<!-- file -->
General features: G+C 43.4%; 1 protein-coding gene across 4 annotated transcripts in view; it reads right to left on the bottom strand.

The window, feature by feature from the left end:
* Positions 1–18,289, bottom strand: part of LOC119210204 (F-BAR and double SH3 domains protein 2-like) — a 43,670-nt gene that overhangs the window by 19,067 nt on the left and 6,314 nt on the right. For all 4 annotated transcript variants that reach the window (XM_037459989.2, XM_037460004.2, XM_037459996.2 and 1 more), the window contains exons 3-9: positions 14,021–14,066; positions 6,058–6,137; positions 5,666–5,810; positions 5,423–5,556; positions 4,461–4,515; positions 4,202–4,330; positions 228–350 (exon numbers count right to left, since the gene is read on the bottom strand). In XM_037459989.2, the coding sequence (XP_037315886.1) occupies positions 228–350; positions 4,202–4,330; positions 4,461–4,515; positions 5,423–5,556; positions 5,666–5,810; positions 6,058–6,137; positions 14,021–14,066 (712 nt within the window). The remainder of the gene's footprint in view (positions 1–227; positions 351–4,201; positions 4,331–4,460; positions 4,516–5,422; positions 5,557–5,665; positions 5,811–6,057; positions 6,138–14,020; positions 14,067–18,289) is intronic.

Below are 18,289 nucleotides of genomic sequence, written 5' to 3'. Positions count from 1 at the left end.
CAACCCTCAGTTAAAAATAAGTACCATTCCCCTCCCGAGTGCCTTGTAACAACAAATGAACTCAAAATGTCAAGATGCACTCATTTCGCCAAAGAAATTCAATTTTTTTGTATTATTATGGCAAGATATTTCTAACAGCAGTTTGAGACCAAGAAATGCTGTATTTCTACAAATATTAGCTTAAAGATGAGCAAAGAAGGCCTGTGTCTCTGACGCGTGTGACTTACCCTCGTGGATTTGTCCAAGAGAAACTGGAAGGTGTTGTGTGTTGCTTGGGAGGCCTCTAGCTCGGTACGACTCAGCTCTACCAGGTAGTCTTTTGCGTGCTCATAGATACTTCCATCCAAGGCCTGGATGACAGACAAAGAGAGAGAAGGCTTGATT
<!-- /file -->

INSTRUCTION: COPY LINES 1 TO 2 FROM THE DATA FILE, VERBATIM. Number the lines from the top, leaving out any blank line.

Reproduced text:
General features: G+C 43.4%; 1 protein-coding gene across 4 annotated transcripts in view; it reads right to left on the bottom strand.

The window, feature by feature from the left end: